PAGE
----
1

When we talk of a dipole, we usually assume that its configuration is fixed or the changes to the configuration are negligible. So the effect of an external field on changing the length between a pair of charges is not considered when we are taking them to be a dipole (usually we consider the charges to be rigidly bound).

1

Equation (2.5) expresses the velocity field in function of the stream function. It's not clear to me it really should be presented at this stage in the process, I guess it's useful to impose the conditions at infinity. Equation (2.6) expresses that the two pieces of the total solution, the one inside the disk $\psi$ and the one outside $\psi_1$, have to ...

1

The dipole transition matrix elements $\mathbf{d}_m$ and $\mathbf{d}_n$ are complex-valued vectors which are relatively easy to define. Their "direction" is a mathematical convenience, and it is essentially given by the vector divided by its modulus, for an appropriate interpretation of the latter. Consider first the case of a single molecule, with a ...

1

Actually, if you ask about radial dependace of time-avaraged Poynting flux vector, then it depends on where the observer is (far field or near field). If you assume that the observer is far away (more than $\frac{2D^2}{\lambda}$, where $D$ - is the maximum size of your source and $\lambda$ - is the walength (I see you use monocromatic case)) than the ...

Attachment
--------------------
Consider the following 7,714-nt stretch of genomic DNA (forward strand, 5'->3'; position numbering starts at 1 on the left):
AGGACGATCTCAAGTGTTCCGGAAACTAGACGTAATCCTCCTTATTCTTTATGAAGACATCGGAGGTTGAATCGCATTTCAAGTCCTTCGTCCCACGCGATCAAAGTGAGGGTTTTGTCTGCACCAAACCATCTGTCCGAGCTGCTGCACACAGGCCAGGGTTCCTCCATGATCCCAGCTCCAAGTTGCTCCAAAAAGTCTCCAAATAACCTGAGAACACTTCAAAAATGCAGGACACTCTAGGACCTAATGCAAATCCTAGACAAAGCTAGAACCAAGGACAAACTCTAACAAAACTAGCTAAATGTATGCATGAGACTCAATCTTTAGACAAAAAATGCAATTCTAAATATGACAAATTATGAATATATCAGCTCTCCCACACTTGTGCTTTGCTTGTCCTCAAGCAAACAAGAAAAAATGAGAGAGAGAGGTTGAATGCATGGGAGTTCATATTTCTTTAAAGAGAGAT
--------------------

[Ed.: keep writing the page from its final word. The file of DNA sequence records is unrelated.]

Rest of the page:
1

When introducing the stream function, the steps that you usually take are as follows. Replace $u$ and $v$ by the streamfunction. Derive the horizontal momentum equation (for $u$) with respect to $y$ and the other with respect to $x$. Eliminate the pressure term, to end op with a single equation in $\psi$.

1

I had learnt that the dipole moment is defined for 2 point charges only with equal magnitudes but opposite character. Actually, that is not the case. You can calculate a dipole moment for any charge distribution. In fact, the dipole moment is just one of a whole series of multipole moments which can be used to describe a charge distribution. The ...

1

I’m not an expert in electromagnetism, but if one of my students (general physics, BSc level) asked, I'd say the following: the rotating proton indeed generates an magnetic field, and it behaves like a magnetic dipole for these purposes (and at large enough distances). However, that only concerns the field created by this proton, and its interaction of this ...